REASONING ABOUT GOD
Anselm’s first form of the argument is like this:
P1. God is the greatest possible being (nothing greater can be conceived)
P2 God exists only in the imagination
P3. If God exists in the mind alone, then a greater being could exist in the mind AND in reality
C1. This being would then be greater than God
P4. Either P1 or P2 must be false, but P1 cannot be false, so P2 must be false instead.
C2. Therefore, God exists both in the mind AND in reality.
The Ontological Argument "unpacks" the definition of God. The FACT of God's existence is contained in God's ESSENCE. Imagining a non-existent God is as contradictory and illogical as imagining a triangle without 3 sides (an analogy Descartes went on to make)..
The argument is based on agreed premises. The definition of God as "the most perfect being imaginable" or "that than which nothing greater can be conceived" ties in with religious experiences and with the presentation of God in the Bible (eg Job 38-41). This argument produces deductive certainty, which is the faith that moves mountains (Matthew 17: 20).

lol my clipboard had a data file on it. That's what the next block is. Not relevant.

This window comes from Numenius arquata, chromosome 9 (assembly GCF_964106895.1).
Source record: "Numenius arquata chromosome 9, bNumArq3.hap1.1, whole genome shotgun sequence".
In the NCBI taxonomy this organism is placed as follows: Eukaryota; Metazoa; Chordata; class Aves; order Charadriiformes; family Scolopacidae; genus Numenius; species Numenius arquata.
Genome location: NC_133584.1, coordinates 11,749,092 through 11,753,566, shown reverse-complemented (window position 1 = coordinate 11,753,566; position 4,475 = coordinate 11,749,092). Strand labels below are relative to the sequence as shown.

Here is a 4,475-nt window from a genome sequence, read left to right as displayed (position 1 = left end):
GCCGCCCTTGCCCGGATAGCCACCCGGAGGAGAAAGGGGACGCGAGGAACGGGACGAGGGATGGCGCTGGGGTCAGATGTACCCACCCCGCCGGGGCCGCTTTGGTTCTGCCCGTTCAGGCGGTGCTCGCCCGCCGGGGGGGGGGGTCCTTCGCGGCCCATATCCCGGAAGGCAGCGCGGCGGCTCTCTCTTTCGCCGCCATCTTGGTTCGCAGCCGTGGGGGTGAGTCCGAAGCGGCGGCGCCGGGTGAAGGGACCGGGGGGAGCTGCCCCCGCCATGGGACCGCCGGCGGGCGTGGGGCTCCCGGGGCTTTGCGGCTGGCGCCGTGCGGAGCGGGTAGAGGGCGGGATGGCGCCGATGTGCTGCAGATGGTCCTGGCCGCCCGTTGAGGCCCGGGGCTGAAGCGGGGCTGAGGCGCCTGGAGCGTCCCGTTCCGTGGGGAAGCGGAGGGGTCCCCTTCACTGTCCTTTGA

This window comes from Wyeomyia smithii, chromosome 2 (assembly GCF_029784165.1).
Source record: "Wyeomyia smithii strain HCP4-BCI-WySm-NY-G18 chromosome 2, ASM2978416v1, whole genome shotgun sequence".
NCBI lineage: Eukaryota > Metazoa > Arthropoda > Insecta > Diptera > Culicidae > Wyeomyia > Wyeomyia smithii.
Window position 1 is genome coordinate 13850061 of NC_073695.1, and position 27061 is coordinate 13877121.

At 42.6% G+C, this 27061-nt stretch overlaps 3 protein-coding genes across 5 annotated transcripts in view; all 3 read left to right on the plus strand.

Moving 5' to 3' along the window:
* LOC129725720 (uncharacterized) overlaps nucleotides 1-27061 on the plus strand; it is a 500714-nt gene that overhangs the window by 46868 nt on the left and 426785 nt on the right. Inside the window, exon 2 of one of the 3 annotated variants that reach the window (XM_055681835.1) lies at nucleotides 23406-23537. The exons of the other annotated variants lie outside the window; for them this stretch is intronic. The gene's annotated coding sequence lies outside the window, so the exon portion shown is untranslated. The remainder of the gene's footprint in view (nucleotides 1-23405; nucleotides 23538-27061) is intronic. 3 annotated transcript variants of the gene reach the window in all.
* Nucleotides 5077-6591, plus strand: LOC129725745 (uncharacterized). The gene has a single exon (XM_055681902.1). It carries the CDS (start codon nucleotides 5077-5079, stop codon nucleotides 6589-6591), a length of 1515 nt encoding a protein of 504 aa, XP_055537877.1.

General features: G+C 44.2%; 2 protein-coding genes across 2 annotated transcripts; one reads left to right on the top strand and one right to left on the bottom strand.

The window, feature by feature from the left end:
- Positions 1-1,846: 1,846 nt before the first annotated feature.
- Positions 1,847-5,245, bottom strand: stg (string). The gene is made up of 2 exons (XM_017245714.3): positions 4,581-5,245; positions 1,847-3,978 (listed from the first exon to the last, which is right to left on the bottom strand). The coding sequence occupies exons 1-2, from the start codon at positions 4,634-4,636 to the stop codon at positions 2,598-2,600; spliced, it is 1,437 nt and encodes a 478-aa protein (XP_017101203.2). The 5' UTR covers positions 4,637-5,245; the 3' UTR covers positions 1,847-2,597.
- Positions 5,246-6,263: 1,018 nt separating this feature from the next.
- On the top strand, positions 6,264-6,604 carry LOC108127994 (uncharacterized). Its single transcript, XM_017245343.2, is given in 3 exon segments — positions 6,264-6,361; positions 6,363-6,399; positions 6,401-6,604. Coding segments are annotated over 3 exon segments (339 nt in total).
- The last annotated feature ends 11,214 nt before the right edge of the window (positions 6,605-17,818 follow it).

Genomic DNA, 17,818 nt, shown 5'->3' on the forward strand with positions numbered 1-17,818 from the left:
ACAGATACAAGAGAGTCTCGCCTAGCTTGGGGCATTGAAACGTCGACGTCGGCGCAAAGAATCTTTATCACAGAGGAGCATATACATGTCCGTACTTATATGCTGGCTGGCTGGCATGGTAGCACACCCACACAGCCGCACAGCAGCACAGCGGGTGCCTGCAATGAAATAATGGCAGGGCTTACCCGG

It's one thing to imagine God, but another thing to prove he exists. You can't move from definitions to reality. If the Ontological Argument looks like it proves something about the real world, then it must be making a logical mistake or confusing the definition of God, existence or perfection.
Faith should be based on evidence, not definitions. David Hume said, "A wise man proportions his belief to the evidence." A persuasive deductive argument should be based on what we observe the world to be like, not on the meaning of words. Richard Dawkins calls it "logomachist trickery" - 'logomachist' means arguing for the sake of arguing.